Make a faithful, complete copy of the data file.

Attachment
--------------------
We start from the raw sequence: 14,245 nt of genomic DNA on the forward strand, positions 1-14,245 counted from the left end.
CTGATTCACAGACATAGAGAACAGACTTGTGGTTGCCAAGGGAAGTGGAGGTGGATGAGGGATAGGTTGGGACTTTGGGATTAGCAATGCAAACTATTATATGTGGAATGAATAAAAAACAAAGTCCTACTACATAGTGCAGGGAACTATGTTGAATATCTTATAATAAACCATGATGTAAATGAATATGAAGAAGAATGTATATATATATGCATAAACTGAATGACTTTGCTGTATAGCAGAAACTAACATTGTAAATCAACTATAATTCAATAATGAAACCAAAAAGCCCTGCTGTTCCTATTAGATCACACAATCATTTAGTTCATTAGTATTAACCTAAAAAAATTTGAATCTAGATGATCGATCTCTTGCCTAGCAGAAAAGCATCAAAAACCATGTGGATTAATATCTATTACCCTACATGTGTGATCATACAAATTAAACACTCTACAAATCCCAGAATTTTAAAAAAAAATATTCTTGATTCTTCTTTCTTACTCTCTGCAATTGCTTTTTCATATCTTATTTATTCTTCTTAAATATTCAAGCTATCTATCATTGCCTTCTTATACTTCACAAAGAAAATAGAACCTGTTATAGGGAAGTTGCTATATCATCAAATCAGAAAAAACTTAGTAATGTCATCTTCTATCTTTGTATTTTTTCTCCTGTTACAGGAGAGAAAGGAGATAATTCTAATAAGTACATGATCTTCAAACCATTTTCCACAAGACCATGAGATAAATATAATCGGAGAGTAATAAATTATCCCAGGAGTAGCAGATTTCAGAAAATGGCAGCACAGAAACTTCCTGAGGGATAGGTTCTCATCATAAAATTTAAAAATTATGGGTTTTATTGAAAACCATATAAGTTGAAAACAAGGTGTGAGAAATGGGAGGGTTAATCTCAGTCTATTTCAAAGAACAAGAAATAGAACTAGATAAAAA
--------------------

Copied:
We start from the raw sequence: 14,245 nt of genomic DNA on the forward strand, positions 1-14,245 counted from the left end.
CTGATTCACAGACATAGAGAACAGACTTGTGGTTGCCAAGGGAAGTGGAGGTGGATGAGGGATAGGTTGGGACTTTGGGATTAGCAATGCAAACTATTATATGTGGAATGAATAAAAAACAAAGTCCTACTACATAGTGCAGGGAACTATGTTGAATATCTTATAATAAACCATGATGTAAATGAATATGAAGAAGAATGTATATATATATGCATAAACTGAATGACTTTGCTGTATAGCAGAAACTAACATTGTAAATCAACTATAATTCAATAATGAAACCAAAAAGCCCTGCTGTTCCTATTAGATCACACAATCATTTAGTTCATTAGTATTAACCTAAAAAAATTTGAATCTAGATGATCGATCTCTTGCCTAGCAGAAAAGCATCAAAAACCATGTGGATTAATATCTATTACCCTACATGTGTGATCATACAAATTAAACACTCTACAAATCCCAGAATTTTAAAAAAAAATATTCTTGATTCTTCTTTCTTACTCTCTGCAATTGCTTTTTCATATCTTATTTATTCTTCTTAAATATTCAAGCTATCTATCATTGCCTTCTTATACTTCACAAAGAAAATAGAACCTGTTATAGGGAAGTTGCTATATCATCAAATCAGAAAAAACTTAGTAATGTCATCTTCTATCTTTGTATTTTTTCTCCTGTTACAGGAGAGAAAGGAGATAATTCTAATAAGTACATGATCTTCAAACCATTTTCCACAAGACCATGAGATAAATATAATCGGAGAGTAATAAATTATCCCAGGAGTAGCAGATTTCAGAAAATGGCAGCACAGAAACTTCCTGAGGGATAGGTTCTCATCATAAAATTTAAAAATTATGGGTTTTATTGAAAACCATATAAGTTGAAAACAAGGTGTGAGAAATGGGAGGGTTAATCTCAGTCTATTTCAAAGAACAAGAAATAGAACTAGATAAAAA